PR Trade Associations Come to the Defense of Press Freedoms

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“Congress shall make no law respecting an establishment of religion, or prohibiting the free exercise thereof; or abridging the freedom of speech, or of the press; or the right of the people peaceably to assemble, and to petition the government for a redress of grievances.” – The First Amendment to the Constitution of the United States (1791)

PR pros can view a recent effort to rally support for freedom of the press—on an August 15 challenge from The Boston Globe, 350+ newspapers across the country ran editorials espousing the importance of a free press—as a glass half-empty or half-full situation.

The half-full glass perspective: Yes, it’s terrific to see a groundswell for The First Amendment, a principle that in many cases separates the way this country’s media practices its craft from how it’s done in other democracies. (If you have a chance, ask First Amendment lawyers to compare press freedoms in Britain and France to those in the U.S. You’ll be in for an interesting conversation.)

The press, of course, is not blameless. It is made of humans who make mistakes. Some of them also miss important stories and points, play favorites and concentrate on social media shares to the detriment of hard-hitting reporting. Some media members have an agenda without admitting it; more than a few make life miserable for PR pros.

A Concerted Effort

That's why it is important to see PR trade associations, including PRSA, The Arthur W. Page Society, The Arthur W. Page Center for Integrity in Public Communication, The Institute for Public Relations, The PR Council, The Public Relations Society of America, The Commission on Public Relations Education, The Global Alliance for Public Relations and Communications Management and The International Association of Business Communicators join the chorus for a free press.

Those groups issued a statement today that began with a quote from Thomas Jefferson: "The basis of our governments being the opinion of the people, the very first object should be to keep that right; and were it left to me to decide whether we should have a government without newspapers or newspapers without a government, I should not hesitate a moment to prefer the latter."

Using the Jefferson quote was brilliant. Without referring to President Trump’s characterizations of the press as "the fake news media" and “the enemy of the people,” the statement used Jefferson to allude to President Trump and make its point: “The dramatic expression by a founding father who was brutally criticized by the media of his time underscores that the standing of a free press transcends politics, geographies or other affiliations.”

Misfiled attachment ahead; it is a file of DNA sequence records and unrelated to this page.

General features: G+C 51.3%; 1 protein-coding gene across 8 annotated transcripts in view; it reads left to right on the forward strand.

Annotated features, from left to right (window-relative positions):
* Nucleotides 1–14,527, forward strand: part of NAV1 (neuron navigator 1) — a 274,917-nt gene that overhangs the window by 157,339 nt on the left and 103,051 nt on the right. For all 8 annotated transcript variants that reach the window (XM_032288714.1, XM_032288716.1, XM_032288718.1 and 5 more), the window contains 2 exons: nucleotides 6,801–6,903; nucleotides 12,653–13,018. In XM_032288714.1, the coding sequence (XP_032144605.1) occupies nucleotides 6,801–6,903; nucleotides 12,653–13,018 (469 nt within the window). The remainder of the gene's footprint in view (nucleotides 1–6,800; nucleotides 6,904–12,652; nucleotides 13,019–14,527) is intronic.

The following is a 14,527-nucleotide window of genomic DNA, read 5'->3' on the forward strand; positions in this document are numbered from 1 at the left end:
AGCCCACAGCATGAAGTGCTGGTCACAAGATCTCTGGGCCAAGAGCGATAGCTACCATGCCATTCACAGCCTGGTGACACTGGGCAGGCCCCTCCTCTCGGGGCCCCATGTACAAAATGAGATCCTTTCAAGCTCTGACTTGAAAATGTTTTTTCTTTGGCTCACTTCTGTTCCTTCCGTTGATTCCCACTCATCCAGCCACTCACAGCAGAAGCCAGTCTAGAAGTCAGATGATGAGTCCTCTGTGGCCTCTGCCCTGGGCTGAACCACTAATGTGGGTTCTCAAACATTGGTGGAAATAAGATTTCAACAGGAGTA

The statement ended with, "We collaboratively declare our support for journalists who bravely seek the truth, focus on facts, and hold government, business and other institutions accountable."

The half-empty glass includes several elements. One part of the half-filled glass contains people upset about why it is even necessary to defend press freedoms.

Belief Systems

Yes, a free press is a bedrock of the country, but this republic's voting system elected a president who promised to disrupt. And the president's attacks on media, including the tweet above, have found followers. For example, a Quinnipiac University poll released August 14 showed 51% of Republican voters  believe "the media is the enemy of the people rather than an important part of democracy."  It also noted 36% of GOP voters believe the media is "an important part of democracy."

An Ipsos poll last month found 26% of Americans think President Trump should be able to shut down mainstream media outlets such as CNN and The NY Times that engage in "bad behavior."

The remaining liquid in the half-full glass questions why it took so long for a concerted effort to defend the press to be mounted.

New Era?

The PR News site has run occasional articles about how PR and media, particularly earned media, are two sides of the same coin. This site also has published articles about how brands can deal with fake news. We noted PRSA chair Anthony D’Angelo’s spirited response to a syndicated columnist’s characterization of PR as a profession of paid liars. The columnist, Virginia Heffernan, was writing after Hope Hicks left her post as White House communications director and allegedly admitted “white lies” to the press were part of her job. We covered the House candidate from Montana who, in 2017, body-slammed a reporter prior to a press conference rather than answer his question.  This site also discussed the rise of #alternativefacts and their meaning for PR and admired Jane Dvorak, D'Angelo's predecessor, for her early criticism of #alternativefacts.

But we didn’t cover any large-scale efforts to defend press freedoms; there were none.

Are today’s newspaper editorials the start?

Seth Arenstein is editor of PR News.  Follow him: @skarenstein